‘She made so many dreams come true’: ‘heartbreak’ as British medal-winning mare retires

  • British showjumper Amanda Derbyshire has made the “heartbreaking” decision to retire her championship mare Luibanta BH at the age of 14.

    “Lulu” can be credited for taking Amanda to the highest level of the sport and really helped to put her on the map. The pair helped Great Britain win team bronze, and earn Olympic qualification, at the 2019 European Showjumping Championships, they jumped to 17th individually at the World Equestrian Games in 2018 and earned many five-star placings.

    But last year the Luidam daughter was diagnosed with spondylosis, a degenerative condition of the spinal column, and she will now be taking a step back from the sport to hopefully breed the next generation of top-class jumpers.

    “Lulu gave me everything for the last five years, she was a little mare with the biggest of hearts,” said Amanda. “I’ll never be able to thank her enough for all she has given me, from jumping my first five-star grand prix to winning my first Nations Cup and many other classes.”

    Luibanta was originally produced by Ellen Whitaker and Amanda began riding the mare as an eight-year-old in 2016.

    “I remember going to Ellen’s to try a different horse and it wasn’t what I was looking for,” Amanda told H&H. “Ellen told me about Lulu but said she was very unfit and wasn’t ready to try because she had been on a break but I could do a few jumps if I wanted. We watched a video of her doing the seven-year-old classes at the Sunshine Tour and I liked the look of her. I tried her that day and the rest is history.

    “I never expected her to take me to that level, but it just shows you what the heart can achieve. Lulu always believed in herself and thankfully she believed in me too.”

    Amanda said Luibanta had given her “so many proud moments” but that team bronze at the European Championships in Rotterdam in 2019 (pictured below) was the stand-out.

    “The plan that summer was to aim [my other horse] Roulette at the Europeans but after our fall at Hickstead, plans had to change,” she said. “I was at an all-time low mentally, but thankfully due to an amazing and supportive team around me, I got chosen to represent my country on Lulu instead. Lulu stepped right up and gave Team Great Britain all she had to help secure not only a medal but our Olympic place. Standing on the podium is a memory I will cherish for ever.

    “Winning my first Nations Cup in Florida also stands out, and making it to the final of the World Equestrian Games. No matter what, Lulu always gave you her all — she was so versatile, from winning the speed final at Washington to getting top ribbons in several five-star grands prix, she really could do it all.”

    “What made her so incredible was her heart, she was a little mare but you never felt like any track was too big,” she added. “I never walked a course and thought we couldn’t do it, that’s the feeling she always gave you. She made you believe.”

    During the summer of 2020, Luibanta had been in flying form and US-based Amanda gave her a two-month holiday before gearing her up for the Winter Equestrian Festival in Florida at the start of 2021.

    “Although she was very sound, she felt stiff in her back and neck when I started jumping her and didn’t feel quite the same,” explained Amanda. “We spent a lot of time investigating and trying different things but after many treatments she still didn’t feel like the same horse when it came to jumping.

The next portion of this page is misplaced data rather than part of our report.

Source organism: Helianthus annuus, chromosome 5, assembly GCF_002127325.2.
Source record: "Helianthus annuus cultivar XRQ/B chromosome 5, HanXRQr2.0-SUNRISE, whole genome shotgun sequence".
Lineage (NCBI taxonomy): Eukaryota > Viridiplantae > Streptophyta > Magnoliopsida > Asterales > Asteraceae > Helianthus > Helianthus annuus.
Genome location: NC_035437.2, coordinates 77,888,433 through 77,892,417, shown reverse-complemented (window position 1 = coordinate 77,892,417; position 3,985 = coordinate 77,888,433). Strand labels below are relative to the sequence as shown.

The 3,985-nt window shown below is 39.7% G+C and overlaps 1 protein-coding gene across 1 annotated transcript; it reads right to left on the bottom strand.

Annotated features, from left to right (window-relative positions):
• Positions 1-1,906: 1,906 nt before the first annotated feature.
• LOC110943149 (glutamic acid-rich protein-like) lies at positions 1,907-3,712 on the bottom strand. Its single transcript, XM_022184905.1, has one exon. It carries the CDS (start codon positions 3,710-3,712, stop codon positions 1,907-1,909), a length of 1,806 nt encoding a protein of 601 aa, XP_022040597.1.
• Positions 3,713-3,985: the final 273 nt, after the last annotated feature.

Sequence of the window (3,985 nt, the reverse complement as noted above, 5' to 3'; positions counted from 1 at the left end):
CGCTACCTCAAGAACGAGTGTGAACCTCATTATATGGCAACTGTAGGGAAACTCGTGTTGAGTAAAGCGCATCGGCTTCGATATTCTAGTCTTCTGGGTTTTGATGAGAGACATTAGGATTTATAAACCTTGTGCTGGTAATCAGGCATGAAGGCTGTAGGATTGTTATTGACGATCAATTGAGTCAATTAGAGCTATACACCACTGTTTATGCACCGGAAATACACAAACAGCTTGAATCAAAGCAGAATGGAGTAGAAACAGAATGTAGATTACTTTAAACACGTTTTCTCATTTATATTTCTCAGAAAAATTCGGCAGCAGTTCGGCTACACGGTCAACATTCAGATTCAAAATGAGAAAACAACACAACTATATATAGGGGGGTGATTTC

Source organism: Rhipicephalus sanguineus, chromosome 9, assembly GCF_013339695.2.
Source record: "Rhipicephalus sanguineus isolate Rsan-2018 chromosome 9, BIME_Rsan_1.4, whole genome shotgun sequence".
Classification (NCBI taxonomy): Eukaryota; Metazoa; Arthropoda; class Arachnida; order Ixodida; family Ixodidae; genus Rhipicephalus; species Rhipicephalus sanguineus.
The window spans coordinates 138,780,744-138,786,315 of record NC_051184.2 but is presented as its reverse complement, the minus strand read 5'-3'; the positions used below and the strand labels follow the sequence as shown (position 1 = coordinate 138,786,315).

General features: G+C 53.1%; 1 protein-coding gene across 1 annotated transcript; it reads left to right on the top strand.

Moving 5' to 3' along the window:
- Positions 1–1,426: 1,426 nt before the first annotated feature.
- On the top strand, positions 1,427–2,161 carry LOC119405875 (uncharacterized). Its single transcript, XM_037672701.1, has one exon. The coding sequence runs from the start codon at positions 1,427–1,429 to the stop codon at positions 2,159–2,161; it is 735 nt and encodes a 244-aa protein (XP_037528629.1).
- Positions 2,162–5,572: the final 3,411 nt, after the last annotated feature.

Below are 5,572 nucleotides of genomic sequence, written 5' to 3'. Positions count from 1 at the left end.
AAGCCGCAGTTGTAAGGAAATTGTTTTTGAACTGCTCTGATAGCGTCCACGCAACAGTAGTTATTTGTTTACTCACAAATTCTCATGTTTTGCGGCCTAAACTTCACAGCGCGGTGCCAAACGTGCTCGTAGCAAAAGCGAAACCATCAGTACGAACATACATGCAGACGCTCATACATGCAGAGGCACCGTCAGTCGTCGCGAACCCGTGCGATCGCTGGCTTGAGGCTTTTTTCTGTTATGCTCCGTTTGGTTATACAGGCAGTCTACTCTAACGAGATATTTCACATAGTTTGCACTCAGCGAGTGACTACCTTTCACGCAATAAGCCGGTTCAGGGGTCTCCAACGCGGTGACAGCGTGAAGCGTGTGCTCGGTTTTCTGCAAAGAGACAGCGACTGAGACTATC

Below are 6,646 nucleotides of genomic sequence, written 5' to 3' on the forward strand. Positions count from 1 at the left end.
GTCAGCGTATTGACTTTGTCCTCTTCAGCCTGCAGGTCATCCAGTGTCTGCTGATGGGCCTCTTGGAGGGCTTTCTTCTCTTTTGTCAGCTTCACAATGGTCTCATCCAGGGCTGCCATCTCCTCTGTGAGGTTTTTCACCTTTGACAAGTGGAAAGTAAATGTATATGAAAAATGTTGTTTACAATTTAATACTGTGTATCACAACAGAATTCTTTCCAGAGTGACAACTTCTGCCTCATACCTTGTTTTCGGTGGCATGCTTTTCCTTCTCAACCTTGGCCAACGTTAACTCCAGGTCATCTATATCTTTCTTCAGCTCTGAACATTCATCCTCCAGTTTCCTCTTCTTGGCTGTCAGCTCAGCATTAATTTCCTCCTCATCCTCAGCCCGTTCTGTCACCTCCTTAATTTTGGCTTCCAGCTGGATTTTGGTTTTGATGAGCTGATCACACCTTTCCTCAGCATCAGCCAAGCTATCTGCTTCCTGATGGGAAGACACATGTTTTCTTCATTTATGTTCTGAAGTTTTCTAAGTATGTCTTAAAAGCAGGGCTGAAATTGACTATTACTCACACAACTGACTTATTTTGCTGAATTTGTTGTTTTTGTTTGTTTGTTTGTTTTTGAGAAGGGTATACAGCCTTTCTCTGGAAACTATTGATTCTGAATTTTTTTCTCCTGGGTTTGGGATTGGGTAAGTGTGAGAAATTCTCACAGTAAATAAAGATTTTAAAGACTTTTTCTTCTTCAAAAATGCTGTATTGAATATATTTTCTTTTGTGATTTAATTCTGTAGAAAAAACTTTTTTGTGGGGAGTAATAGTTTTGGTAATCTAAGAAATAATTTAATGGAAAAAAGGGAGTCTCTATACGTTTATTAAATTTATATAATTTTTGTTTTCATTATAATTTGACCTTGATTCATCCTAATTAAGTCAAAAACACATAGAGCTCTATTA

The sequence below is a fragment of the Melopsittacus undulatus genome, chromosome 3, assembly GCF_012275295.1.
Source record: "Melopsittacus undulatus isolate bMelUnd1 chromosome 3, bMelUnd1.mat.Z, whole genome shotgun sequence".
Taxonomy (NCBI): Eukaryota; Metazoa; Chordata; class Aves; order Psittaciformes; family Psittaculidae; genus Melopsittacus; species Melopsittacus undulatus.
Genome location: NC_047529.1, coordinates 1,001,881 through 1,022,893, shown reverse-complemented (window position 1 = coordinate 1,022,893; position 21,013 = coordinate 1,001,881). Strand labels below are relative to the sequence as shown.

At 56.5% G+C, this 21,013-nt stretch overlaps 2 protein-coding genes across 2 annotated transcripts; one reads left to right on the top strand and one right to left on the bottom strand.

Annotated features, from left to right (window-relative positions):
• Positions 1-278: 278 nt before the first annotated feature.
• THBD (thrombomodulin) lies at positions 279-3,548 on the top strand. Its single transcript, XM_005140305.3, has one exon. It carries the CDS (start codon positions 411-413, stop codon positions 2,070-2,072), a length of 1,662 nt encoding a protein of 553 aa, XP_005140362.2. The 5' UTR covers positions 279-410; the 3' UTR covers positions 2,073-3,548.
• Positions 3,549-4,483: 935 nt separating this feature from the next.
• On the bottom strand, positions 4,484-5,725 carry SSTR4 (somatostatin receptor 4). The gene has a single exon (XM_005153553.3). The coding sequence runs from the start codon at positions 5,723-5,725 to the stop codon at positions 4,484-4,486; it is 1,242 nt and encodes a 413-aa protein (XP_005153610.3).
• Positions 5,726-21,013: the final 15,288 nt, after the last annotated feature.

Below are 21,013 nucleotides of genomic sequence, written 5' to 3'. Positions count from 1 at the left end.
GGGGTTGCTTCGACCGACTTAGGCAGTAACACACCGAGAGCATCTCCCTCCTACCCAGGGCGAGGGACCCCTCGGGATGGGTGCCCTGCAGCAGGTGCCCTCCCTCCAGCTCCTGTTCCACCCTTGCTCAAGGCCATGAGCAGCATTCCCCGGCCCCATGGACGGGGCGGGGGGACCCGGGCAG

“In the summer she got diagnosed with spondylosis. Although if managed correctly she could have continued her career at a lower level, I just didn’t think she deserved that. Lulu had given me everything, made so many of my dreams come true, she owed me nothing. Her heart was always so big and I wanted her to end her amazing career at the top of the sport where she belonged.

    “In October I made the heartbreaking decision to retire her. As a barn favourite it was hard to let her leave our team, so she travelled to Florida with us and has spent the past four months hanging out in the sunshine, going on an occasional hack and eating lots of treats!”

    Luibanta flew back to the UK last week and will head to Amanda’s family home to enjoy her retirement.

    “We are planning on doing embryos with her, as I don’t want to put her under any unnecessary pain whilst carrying a foal with her spine condition,” said Amanda, who is currently considering stallion choices but has “plenty of fun ideas”.

    Amanda also paid tribute to the Gochman family who owned Luibanta and the whole team who have helped along the way, “who cared and supported us on our exciting journey”.

    Amanda has some exciting new horsepower in her string, including the British-bred 10-year-old mare Wonder If, a daughter of Cevin Z who she bought from Emma McGlynn.

    “I’m very excited about the future with her, she has been produced slowly and correctly and she’s now ready to step up to the next level,” said Amanda. “We also bought MHS Cardenta, an eight-year-old from Ireland who I’ve just started doing some 1.45 classes on, and a nine-year-old mare called Chanteric who I’m just starting out doing some 1.40 classes on.”

    Amanda also has two exciting six-year-olds who are currently in the UK being produced by Emma Stoker and Declan Irvine.

    “Of course we are still searching for my next ‘Lulu’!” she said. “I desperately want to get back up to the level to ride for my country again, so for now I’m working hard and being patient.”

    But Amanda’s final words are paid in tribute to the unforgettable Luibanta: “You made so many of this little girl’s dreams come true and for that I owe you everything.”

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